On June 9, 2002, approximately 1200 central daylight time, a Schweizer 269D helicopter, N333UC, was substantially damaged during a forced landing following a loss of engine power at Wales Air Field (TE92), near Crawford, Texas. The helicopter was registered to the Schweizer Aircraft Corporation of Elmira, New York, and operated by a private individual. The private pilot and passenger were not injured. Visual meteorological conditions prevailed, and a flight plan was not filed for the 14 Code of Federal Regulations Part 91 personal flight. The local flight was originating at the time of the accident.

The 4,950-hour pilot, of which 525 hours were in the accident aircraft, reported that he was at the south end of Runway 17 making a takeoff to the south. The aircraft was in a climb at 75 feet AGL, an airspeed of 40-50 knots, and approximately 200 feet south of the takeoff point, when the engine lost power. The pilot executed an autorotation straight ahead and landed "hard" on a maize field that was slightly terraced and rising. The right skid collapsed and the helicopter rolled-over on its right side. The passenger and pilot exited the helicopter through the left side door entrance; there were no cabin doors installed on the aircraft.

An examination of the helicopter by the FAA inspector, who responded to the accident site, revealed that the right skid and main rotor hub were destroyed. The three main rotor blades exhibited rotational damage and up-bending. The right side of the fuselage exhibited skin and structural damage. The right side engine exhaust stack was crushed against the fuselage. Burning and soot deposits emanated from the right hand exhaust area onto the right side of the fuselage. The windshield Plexiglas was broken. Under the supervision of the FAA inspector, the engine was removed from the helicopter and shipped to the manufacturer for examination.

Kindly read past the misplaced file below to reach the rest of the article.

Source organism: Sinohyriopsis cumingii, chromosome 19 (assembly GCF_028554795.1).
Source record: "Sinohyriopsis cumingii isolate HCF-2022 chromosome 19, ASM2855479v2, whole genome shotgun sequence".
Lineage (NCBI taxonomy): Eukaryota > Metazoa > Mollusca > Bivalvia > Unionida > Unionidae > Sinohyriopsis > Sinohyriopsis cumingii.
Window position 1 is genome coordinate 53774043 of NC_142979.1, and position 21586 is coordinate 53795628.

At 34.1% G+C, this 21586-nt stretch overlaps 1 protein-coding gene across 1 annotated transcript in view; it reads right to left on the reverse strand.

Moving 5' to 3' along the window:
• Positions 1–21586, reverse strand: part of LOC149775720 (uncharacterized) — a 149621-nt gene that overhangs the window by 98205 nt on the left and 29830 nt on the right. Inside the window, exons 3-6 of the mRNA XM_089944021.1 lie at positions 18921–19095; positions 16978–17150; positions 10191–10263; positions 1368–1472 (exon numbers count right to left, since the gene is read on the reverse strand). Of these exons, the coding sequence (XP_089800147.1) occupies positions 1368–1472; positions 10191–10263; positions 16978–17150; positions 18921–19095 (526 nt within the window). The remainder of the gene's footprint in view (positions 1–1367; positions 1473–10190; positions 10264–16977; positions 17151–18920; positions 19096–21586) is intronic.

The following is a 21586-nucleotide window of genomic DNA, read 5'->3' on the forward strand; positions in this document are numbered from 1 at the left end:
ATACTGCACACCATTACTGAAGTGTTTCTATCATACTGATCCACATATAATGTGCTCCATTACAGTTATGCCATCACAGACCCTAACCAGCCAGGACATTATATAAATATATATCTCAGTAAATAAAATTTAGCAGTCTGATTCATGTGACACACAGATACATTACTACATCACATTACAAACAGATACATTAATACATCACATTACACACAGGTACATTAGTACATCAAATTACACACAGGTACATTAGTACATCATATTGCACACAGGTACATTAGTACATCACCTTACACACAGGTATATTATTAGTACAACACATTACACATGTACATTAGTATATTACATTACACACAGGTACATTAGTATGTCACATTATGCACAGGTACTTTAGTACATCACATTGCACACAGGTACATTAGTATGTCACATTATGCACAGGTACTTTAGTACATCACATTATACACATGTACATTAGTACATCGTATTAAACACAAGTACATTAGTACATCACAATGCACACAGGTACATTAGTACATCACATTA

Examination of the 250C20 ngine was conducted under the supervision of the FAA at the Rolls-Royce Corporation Materials and Processes Laboratory, Indianapolis, Indiana, on August 5, 2002. The examination revealed no damage in the gearbox, but significant thermal distress to several turbine components. The compressor rotated freely and the N1 and N2 sides of the accessory gearbox rotated freely. The compressor and accessory gearbox were not opened. The first stage nozzle shield appeared normal. The first stage nozzle exhibited heat distress on vanes. The first stage turbine wheel exhibited heat distress to all blades; approximately 40-50 percent of the airfoil burned away. The second stage turbine wheel exhibited heat distress to approximately 1/3 of the blades; approximately 30 percent of the airfoil burned away. The third and fourth stage turbine wheels and nozzles appeared normal. The turbine to compressor coupling exhibited rotational marks on the compressor end.

The fuel control unit and power turbine governor were tested at Honeywell Controls, South Bend, Indiana, on August 21, 2002, under the supervision of the NTSB investigator-in-charge. Testing of both units did not reveal any anomalies.

Maintenance records were reviewed and no anomalies noted. According to the aircraft's maintenance records, the most recent annual inspection was completed on April 18, 2002.

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